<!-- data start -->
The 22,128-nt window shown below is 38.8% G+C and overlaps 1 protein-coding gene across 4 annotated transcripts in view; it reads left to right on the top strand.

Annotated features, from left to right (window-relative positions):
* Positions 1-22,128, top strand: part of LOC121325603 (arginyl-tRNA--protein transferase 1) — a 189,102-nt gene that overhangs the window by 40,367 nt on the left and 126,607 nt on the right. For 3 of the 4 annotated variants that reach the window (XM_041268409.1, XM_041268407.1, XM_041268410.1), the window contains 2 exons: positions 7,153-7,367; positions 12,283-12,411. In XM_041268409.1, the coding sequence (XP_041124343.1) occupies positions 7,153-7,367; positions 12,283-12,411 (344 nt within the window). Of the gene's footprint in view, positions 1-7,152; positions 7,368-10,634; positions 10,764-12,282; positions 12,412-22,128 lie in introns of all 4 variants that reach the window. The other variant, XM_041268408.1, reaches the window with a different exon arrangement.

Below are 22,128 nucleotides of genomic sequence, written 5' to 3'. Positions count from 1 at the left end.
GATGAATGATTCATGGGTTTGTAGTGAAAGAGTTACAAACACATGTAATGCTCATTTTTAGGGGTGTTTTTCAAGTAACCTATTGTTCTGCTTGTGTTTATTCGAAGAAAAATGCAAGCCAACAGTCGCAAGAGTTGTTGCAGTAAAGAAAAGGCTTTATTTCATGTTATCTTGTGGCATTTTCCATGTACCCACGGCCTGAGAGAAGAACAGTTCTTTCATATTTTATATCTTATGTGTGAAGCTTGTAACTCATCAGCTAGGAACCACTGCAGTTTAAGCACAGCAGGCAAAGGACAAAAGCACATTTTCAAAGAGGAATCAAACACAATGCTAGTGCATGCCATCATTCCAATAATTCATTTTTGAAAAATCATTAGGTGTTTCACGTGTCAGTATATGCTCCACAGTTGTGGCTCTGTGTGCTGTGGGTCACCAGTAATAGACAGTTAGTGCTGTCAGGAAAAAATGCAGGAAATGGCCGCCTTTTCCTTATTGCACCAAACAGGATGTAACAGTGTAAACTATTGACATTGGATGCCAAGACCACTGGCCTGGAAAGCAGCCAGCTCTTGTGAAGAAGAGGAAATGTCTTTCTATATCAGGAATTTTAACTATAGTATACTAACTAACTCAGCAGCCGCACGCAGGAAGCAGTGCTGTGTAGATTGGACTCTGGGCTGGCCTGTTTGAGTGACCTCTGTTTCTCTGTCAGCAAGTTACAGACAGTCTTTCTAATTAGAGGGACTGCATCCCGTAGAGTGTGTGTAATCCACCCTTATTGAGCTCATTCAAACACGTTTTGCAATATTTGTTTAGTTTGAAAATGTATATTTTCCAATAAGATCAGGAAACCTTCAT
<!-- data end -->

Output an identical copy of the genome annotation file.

The 22,128-nt window shown below is 38.8% G+C and overlaps 1 protein-coding gene across 4 annotated transcripts in view; it reads left to right on the top strand.

Annotated features, from left to right (window-relative positions):
* Positions 1-22,128, top strand: part of LOC121325603 (arginyl-tRNA--protein transferase 1) — a 189,102-nt gene that overhangs the window by 40,367 nt on the left and 126,607 nt on the right. For 3 of the 4 annotated variants that reach the window (XM_041268409.1, XM_041268407.1, XM_041268410.1), the window contains 2 exons: positions 7,153-7,367; positions 12,283-12,411. In XM_041268409.1, the coding sequence (XP_041124343.1) occupies positions 7,153-7,367; positions 12,283-12,411 (344 nt within the window). Of the gene's footprint in view, positions 1-7,152; positions 7,368-10,634; positions 10,764-12,282; positions 12,412-22,128 lie in introns of all 4 variants that reach the window. The other variant, XM_041268408.1, reaches the window with a different exon arrangement.

Below are 22,128 nucleotides of genomic sequence, written 5' to 3'. Positions count from 1 at the left end.
GATGAATGATTCATGGGTTTGTAGTGAAAGAGTTACAAACACATGTAATGCTCATTTTTAGGGGTGTTTTTCAAGTAACCTATTGTTCTGCTTGTGTTTATTCGAAGAAAAATGCAAGCCAACAGTCGCAAGAGTTGTTGCAGTAAAGAAAAGGCTTTATTTCATGTTATCTTGTGGCATTTTCCATGTACCCACGGCCTGAGAGAAGAACAGTTCTTTCATATTTTATATCTTATGTGTGAAGCTTGTAACTCATCAGCTAGGAACCACTGCAGTTTAAGCACAGCAGGCAAAGGACAAAAGCACATTTTCAAAGAGGAATCAAACACAATGCTAGTGCATGCCATCATTCCAATAATTCATTTTTGAAAAATCATTAGGTGTTTCACGTGTCAGTATATGCTCCACAGTTGTGGCTCTGTGTGCTGTGGGTCACCAGTAATAGACAGTTAGTGCTGTCAGGAAAAAATGCAGGAAATGGCCGCCTTTTCCTTATTGCACCAAACAGGATGTAACAGTGTAAACTATTGACATTGGATGCCAAGACCACTGGCCTGGAAAGCAGCCAGCTCTTGTGAAGAAGAGGAAATGTCTTTCTATATCAGGAATTTTAACTATAGTATACTAACTAACTCAGCAGCCGCACGCAGGAAGCAGTGCTGTGTAGATTGGACTCTGGGCTGGCCTGTTTGAGTGACCTCTGTTTCTCTGTCAGCAAGTTACAGACAGTCTTTCTAATTAGAGGGACTGCATCCCGTAGAGTGTGTGTAATCCACCCTTATTGAGCTCATTCAAACACGTTTTGCAATATTTGTTTAGTTTGAAAATGTATATTTTCCAATAAGATCAGGAAACCTTCAT